Using Sololink for Linux-based boards

Recently I added support in ArduPilot to talk directly with Sololink (the remote controller that comes with Solo). The idea was to use it on different frames, particularly the ones controlled by Linux-based boards, without changing much on the controller itself. In the end some change had to be done, but it’s mostly compatible changes. Above is a maiden flight of Aero Compute Board (without the microcontroller that comes with the RTF) controlled by Sololink as the RC.

I started this before the code for Sololink became open source so I had to do some “reverse engineering”, parsing the packets coming out of the controller when communicating with Solo. My first goal was to get the values for the RC sticks and checking where and how they were sent via wifi. After some trial and error with the help of tcpdump, tshark and reading they pairing python scripts that are executed on the controller to figure I had to change the runlevel, this PR has been created:

However the “Waiting for solo” screen on Sololink’s screen was still there. Someone told me (I think it was on Facebook) that it would be sufficient to prepend each mavlink packet with 56 zeroed bytes and that did the trick. Since now the code running on Sololink is opensource, I could analyze it and figure out these 56 bytes are used to maintain a log of the timing and sequence on each part of Solo’s stack (pixhawk2, imx6 on solo, sololink, stm32 on sololink). Note that the names I’m using may not be correct (I see mentions to artoo and other names in the code that still didn’t map correctly in my head). The complete header for the packet is here: I did some little changes on this part of the code to tell the telem_ctrl process to ignore this header. You can check the patch here: . In order to build telem_ctrl, you will need their toolchain which can be built with an ancient Yocto version (which apparently only builds correctly with Ubuntu 14.04, not any version later or other recent Linux distros). With a docker container created with all the dependencies, following and it’s possible to build the toolchain.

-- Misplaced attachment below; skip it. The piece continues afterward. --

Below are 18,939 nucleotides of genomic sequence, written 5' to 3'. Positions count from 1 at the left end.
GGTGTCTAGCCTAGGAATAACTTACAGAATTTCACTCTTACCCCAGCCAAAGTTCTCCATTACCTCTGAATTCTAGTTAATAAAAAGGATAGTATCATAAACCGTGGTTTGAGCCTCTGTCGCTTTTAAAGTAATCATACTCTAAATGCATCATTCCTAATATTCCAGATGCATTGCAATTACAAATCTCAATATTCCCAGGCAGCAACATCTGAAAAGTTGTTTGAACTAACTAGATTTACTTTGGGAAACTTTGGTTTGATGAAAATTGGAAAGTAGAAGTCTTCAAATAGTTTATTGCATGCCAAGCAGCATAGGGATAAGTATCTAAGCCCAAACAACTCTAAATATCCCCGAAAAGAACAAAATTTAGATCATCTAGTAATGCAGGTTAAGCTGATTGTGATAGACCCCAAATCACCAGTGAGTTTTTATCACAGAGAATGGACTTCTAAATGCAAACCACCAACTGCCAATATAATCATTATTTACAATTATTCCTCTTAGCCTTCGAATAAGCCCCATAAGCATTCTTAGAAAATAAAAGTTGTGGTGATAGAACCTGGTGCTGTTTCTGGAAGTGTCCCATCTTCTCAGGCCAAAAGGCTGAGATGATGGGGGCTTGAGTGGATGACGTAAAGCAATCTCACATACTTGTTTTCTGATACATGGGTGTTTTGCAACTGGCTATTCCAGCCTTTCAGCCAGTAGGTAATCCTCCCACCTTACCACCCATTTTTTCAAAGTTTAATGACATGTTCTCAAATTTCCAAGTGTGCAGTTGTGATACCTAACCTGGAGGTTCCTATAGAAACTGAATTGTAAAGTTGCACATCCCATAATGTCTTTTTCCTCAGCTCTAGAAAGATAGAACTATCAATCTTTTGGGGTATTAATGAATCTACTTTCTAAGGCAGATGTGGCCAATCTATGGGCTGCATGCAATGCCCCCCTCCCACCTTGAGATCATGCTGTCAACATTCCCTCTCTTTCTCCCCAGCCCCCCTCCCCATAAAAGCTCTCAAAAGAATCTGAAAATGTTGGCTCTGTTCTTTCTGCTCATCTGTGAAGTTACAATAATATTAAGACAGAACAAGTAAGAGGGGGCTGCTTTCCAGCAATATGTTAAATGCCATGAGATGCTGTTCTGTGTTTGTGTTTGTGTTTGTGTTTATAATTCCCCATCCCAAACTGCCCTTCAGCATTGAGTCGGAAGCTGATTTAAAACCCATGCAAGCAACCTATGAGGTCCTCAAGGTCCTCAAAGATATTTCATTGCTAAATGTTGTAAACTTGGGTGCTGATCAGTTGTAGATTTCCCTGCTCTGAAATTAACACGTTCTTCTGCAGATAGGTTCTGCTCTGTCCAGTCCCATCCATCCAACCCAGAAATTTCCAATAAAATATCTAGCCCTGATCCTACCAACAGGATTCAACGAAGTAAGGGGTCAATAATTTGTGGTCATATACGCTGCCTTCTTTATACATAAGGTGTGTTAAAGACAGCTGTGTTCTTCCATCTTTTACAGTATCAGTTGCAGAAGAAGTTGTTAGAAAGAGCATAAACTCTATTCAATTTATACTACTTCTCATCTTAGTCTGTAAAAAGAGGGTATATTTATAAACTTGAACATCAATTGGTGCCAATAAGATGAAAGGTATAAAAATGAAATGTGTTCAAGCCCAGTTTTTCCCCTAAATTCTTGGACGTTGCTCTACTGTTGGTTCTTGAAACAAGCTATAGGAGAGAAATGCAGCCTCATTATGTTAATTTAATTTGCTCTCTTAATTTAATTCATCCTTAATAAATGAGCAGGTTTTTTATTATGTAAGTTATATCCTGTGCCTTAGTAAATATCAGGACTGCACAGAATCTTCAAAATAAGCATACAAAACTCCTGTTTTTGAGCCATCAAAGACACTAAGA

Here is a step by step guide to get it working on Sololink:

  1. Update your solo and sololink to the latest version in order to ensure all the steps below apply (I have no idea if they were different before)
  2. Edit /log/3dr-pairing.conf and add the MAC address of your Linux board there. If you already paired with a Solo drone already, it should have the Solo’s MAC in this file.
  3. Force Sololink to always give the same IP to your board (and it’s particularly useful to give the IP since it’s the Solo’s IP): edit /etc/dnsmasq.conf and add the hostname of your board like dhcp-host=intel-aero,
  4. Make Sololink start on runlevel 4 with the “Solo’s IP” (which is actually your board’s IP) set: add echo > /var/run/solo.ip to /etc/rc.local. Then edit /etc/inittab and change the default runlevel to 4.
  5. Build the telem_ctrl program mentioned above, copy it over to /usr/bin in Sololink. It’s a good idea to backup the original version in case you want to use the controller with a solo. This is the only incompatible change as far as I could notice.
  6. In your Linux board running ArduPilot, give the parameter -A udp: Sololink expects mavlink protocol on this port, sending the packets to
    a) stm32 process that communicates with the microcontroller in charge of updating the screen, getting the RC inputs, etc;
    b) a logging process and
    c) any other board connected to the controller (so you can use a GCS). What the software on Sololink does is very similar to what mavlink-router does on the Aero RTF, routing mavlink packets to the several components on the Linux board.

What works right now are: the sticks to control the drone and the screen to show telemetry data like altitude. The button events are apparently sent to another port and are still not working.


thanks Lucas, great work!

Although the solo product failed, but the technology can still learn from

I do hope the SoloLink can be matured to a Plug n Play level as it is one of the strongest features of the Solo.

Hello, great works, but what is the real range of such a transmitter, as it is apparently based on regular 2.4Ghz wifi.
I won’t expect a great range here. Have you got the chance to measure it, even roughly ?
How robust is the link in presence of other 20Ghz rc transmitters ?

@anemos no, I didn’t test the range. In the end it will depend on the wifi controller and antenna you have.

3dr solo and Bebop 1 and 2 use wifi for RC. I don’t expect the range to be better than other radios, but it will highly depend on external factors

For example, I wouldn’t use it to control a drone inside a building with several wifi devices. But using it outside works well.